As we left Lacock on a recent adventure, Daddy P mentioned a flight of locks that we’d all seen on an engineering programme recently was probably near by. After a quick consultation with Google it appeared that we were only twenty minutes away, so we decided to have a little detour on our way home and spend a short time Exploring Caen Hill Lock Flight.
If you’re close to Devizes in Wiltshire at any time, it’s worth spending some time exploring Caen Hill Lock Flight, which is one of the longest continuous flight of locks in the country. There are a total of twenty-nine locks covering a two-mile stretch of the Kennet and Avon canal with a rise of over seventy-two metres.
There is a large pay and display car park towards the top of the flight, you pay £1 for four hours at the Caen Hill Cafe.
We were exploring Caen Hill Lock Flight late one afternoon and by then it really was a bitterly cold January day. So our visit was very brief by our standards. If I’d been prepared and we’d had more time I’d have printed out the Caen Hill locks trail activity sheets for my son to complete. But that’s something to try out on a future visit I think.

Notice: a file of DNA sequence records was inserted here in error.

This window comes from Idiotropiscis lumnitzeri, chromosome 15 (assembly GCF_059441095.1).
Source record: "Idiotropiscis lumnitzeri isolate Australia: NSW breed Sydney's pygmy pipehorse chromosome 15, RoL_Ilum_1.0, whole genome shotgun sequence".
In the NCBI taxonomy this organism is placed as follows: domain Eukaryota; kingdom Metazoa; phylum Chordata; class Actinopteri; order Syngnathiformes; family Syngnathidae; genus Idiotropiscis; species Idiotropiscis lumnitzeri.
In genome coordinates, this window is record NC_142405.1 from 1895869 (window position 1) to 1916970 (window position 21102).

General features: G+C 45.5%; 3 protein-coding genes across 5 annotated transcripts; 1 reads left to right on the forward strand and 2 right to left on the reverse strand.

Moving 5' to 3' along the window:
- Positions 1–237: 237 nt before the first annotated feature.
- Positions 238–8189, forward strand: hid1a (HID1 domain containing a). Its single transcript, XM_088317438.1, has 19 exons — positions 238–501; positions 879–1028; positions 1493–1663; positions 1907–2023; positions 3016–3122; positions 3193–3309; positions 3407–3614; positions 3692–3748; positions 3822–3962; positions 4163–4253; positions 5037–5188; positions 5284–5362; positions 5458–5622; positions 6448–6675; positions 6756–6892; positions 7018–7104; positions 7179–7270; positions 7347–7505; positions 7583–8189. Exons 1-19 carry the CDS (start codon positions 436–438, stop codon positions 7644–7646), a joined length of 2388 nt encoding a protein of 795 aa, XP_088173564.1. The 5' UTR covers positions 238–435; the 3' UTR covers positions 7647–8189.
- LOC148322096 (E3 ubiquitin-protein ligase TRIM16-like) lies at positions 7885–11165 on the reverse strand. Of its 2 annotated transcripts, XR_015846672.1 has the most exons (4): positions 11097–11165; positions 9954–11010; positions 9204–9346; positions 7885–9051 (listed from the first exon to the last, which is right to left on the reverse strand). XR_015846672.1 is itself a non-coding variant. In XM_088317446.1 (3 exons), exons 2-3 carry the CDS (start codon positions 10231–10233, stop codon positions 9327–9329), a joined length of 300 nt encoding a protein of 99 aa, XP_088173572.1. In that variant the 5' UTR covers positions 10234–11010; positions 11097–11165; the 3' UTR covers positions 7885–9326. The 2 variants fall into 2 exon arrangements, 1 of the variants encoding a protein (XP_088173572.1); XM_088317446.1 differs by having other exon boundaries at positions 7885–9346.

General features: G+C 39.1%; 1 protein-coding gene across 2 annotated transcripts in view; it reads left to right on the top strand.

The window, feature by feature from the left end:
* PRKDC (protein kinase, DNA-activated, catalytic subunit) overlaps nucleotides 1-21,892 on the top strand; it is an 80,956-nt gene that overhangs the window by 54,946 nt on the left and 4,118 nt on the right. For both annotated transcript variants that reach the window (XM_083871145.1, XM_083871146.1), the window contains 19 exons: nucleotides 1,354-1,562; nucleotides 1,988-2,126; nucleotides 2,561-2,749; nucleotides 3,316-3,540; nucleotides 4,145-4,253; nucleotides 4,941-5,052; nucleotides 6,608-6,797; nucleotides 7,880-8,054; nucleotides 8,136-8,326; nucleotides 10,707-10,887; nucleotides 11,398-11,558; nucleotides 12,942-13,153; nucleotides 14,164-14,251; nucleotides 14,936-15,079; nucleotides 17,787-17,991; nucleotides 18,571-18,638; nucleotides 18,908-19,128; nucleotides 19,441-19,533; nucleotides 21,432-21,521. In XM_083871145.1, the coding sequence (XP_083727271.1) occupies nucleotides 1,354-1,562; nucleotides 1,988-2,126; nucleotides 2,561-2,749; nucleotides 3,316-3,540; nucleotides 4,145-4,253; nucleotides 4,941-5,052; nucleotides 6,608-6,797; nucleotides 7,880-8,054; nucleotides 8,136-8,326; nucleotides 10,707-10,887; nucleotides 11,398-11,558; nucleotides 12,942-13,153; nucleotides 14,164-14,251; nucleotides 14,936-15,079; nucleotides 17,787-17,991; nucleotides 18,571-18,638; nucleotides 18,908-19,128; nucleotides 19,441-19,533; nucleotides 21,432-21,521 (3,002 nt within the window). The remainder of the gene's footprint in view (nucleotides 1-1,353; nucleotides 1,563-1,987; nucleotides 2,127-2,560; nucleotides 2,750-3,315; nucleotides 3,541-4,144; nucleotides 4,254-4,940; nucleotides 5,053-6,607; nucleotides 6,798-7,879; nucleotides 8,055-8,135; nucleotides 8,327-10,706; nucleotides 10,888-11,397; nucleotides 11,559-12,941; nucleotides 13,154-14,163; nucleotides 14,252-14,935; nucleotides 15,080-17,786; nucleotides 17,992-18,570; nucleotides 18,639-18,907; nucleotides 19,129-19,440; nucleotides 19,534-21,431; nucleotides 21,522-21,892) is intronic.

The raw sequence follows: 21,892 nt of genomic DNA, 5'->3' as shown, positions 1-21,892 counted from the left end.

Completed in 1810 the lock flight really is a marvel of engineering. What was achieved in those days never ceases to amaze me.
My son loves anything to do with engineering and we are lucky enough to live fairly close to the Oxford canal, so he’s been used to looking at locks for a long time now. But he’s not seen a flight of locks like this before.
Each lock has a pond to help with the water flow and I can imagine in a few months time it the ponds would teeming with insect life. Pond dipping is a popular pastime here too apparently.
Unfortunately there weren’t any boats travelling through the flight on our visit, so my willing assistant didn’t get the opportunity to help with the locks for real this time.
It was an interesting walk, just seeing how the engineers had tackled the incline of the hill.
We stopped and imagined how the flight would look with boats travelling through the flight on a busy day.
There’s a paved tow path than runs down both sides of the flight, and it’s possible to cross a bridge at the bottom and walk back up the other side and also walk around the Jubilee Wood. With picnic benches dotted around, it would be an ideal place to spend time later on in the year.
With bridges at certain points too, it’s easy to get a different view.
The only wildlife we could spot up close were a few swans. They always look so majestic gliding along.
Our time exploring Caen Hill Lock Flight was brief, the light was fading, the temperature was plummeting and we had a long drive home, but we’re glad we made the detour and it’s given us an idea for a day trip later in the year.
Have you visited? Do you know of any other lock flights we should explore?